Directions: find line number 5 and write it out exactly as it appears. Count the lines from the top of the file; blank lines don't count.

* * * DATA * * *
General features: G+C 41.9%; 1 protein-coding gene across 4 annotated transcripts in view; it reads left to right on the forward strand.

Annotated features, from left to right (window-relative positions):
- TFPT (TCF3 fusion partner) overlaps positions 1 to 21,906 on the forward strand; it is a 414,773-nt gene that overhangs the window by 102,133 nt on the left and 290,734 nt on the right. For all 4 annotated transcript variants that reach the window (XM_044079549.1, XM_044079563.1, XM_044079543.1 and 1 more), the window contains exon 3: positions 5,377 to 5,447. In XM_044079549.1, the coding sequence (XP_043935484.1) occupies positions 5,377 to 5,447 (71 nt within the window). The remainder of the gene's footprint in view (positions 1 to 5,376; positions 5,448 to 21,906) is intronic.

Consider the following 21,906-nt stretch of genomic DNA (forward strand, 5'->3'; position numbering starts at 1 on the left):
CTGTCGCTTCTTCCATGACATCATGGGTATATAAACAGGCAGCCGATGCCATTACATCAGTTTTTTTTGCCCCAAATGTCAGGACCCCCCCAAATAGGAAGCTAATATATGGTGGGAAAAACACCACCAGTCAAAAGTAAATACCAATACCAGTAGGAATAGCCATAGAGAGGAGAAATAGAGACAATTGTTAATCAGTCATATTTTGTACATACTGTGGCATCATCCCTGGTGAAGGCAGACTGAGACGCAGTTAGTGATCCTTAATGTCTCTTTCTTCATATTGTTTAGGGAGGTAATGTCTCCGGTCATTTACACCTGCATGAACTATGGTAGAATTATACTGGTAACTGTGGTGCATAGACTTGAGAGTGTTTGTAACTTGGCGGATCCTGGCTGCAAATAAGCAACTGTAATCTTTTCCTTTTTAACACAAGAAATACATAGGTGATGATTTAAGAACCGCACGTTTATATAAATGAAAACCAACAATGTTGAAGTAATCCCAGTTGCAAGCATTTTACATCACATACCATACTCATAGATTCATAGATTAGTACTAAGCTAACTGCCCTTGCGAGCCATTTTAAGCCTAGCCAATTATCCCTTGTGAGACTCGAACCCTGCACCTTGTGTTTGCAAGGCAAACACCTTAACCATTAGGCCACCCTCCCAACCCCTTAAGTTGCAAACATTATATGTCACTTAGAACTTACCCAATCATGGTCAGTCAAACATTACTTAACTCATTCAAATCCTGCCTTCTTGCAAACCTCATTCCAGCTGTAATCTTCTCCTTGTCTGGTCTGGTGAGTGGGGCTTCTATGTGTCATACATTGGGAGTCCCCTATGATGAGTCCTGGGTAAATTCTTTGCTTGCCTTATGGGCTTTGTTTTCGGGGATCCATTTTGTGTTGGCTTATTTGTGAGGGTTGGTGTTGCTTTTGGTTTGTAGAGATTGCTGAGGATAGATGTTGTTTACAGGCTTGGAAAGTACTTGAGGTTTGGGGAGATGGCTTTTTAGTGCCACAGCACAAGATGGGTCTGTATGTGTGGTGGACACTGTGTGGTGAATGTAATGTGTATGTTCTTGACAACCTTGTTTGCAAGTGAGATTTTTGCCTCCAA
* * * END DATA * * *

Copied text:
CTGTCGCTTCTTCCATGACATCATGGGTATATAAACAGGCAGCCGATGCCATTACATCAGTTTTTTTTGCCCCAAATGTCAGGACCCCCCCAAATAGGAAGCTAATATATGGTGGGAAAAACACCACCAGTCAAAAGTAAATACCAATACCAGTAGGAATAGCCATAGAGAGGAGAAATAGAGACAATTGTTAATCAGTCATATTTTGTACATACTGTGGCATCATCCCTGGTGAAGGCAGACTGAGACGCAGTTAGTGATCCTTAATGTCTCTTTCTTCATATTGTTTAGGGAGGTAATGTCTCCGGTCATTTACACCTGCATGAACTATGGTAGAATTATACTGGTAACTGTGGTGCATAGACTTGAGAGTGTTTGTAACTTGGCGGATCCTGGCTGCAAATAAGCAACTGTAATCTTTTCCTTTTTAACACAAGAAATACATAGGTGATGATTTAAGAACCGCACGTTTATATAAATGAAAACCAACAATGTTGAAGTAATCCCAGTTGCAAGCATTTTACATCACATACCATACTCATAGATTCATAGATTAGTACTAAGCTAACTGCCCTTGCGAGCCATTTTAAGCCTAGCCAATTATCCCTTGTGAGACTCGAACCCTGCACCTTGTGTTTGCAAGGCAAACACCTTAACCATTAGGCCACCCTCCCAACCCCTTAAGTTGCAAACATTATATGTCACTTAGAACTTACCCAATCATGGTCAGTCAAACATTACTTAACTCATTCAAATCCTGCCTTCTTGCAAACCTCATTCCAGCTGTAATCTTCTCCTTGTCTGGTCTGGTGAGTGGGGCTTCTATGTGTCATACATTGGGAGTCCCCTATGATGAGTCCTGGGTAAATTCTTTGCTTGCCTTATGGGCTTTGTTTTCGGGGATCCATTTTGTGTTGGCTTATTTGTGAGGGTTGGTGTTGCTTTTGGTTTGTAGAGATTGCTGAGGATAGATGTTGTTTACAGGCTTGGAAAGTACTTGAGGTTTGGGGAGATGGCTTTTTAGTGCCACAGCACAAGATGGGTCTGTATGTGTGGTGGACACTGTGTGGTGAATGTAATGTGTATGTTCTTGACAACCTTGTTTGCAAGTGAGATTTTTGCCTCCAA